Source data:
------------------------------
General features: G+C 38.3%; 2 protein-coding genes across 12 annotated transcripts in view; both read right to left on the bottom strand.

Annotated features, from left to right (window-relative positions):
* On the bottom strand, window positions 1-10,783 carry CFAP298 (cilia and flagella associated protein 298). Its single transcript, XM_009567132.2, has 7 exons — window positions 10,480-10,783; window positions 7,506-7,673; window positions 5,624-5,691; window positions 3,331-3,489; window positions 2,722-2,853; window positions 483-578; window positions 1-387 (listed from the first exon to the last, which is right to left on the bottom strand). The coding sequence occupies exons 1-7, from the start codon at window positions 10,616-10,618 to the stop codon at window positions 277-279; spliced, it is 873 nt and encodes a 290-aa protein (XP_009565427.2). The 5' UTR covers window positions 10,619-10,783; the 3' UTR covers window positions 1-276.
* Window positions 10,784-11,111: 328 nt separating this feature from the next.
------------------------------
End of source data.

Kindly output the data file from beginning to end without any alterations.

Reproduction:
General features: G+C 38.3%; 2 protein-coding genes across 12 annotated transcripts in view; both read right to left on the bottom strand.

Annotated features, from left to right (window-relative positions):
* On the bottom strand, window positions 1-10,783 carry CFAP298 (cilia and flagella associated protein 298). Its single transcript, XM_009567132.2, has 7 exons — window positions 10,480-10,783; window positions 7,506-7,673; window positions 5,624-5,691; window positions 3,331-3,489; window positions 2,722-2,853; window positions 483-578; window positions 1-387 (listed from the first exon to the last, which is right to left on the bottom strand). The coding sequence occupies exons 1-7, from the start codon at window positions 10,616-10,618 to the stop codon at window positions 277-279; spliced, it is 873 nt and encodes a 290-aa protein (XP_009565427.2). The 5' UTR covers window positions 10,619-10,783; the 3' UTR covers window positions 1-276.
* Window positions 10,784-11,111: 328 nt separating this feature from the next.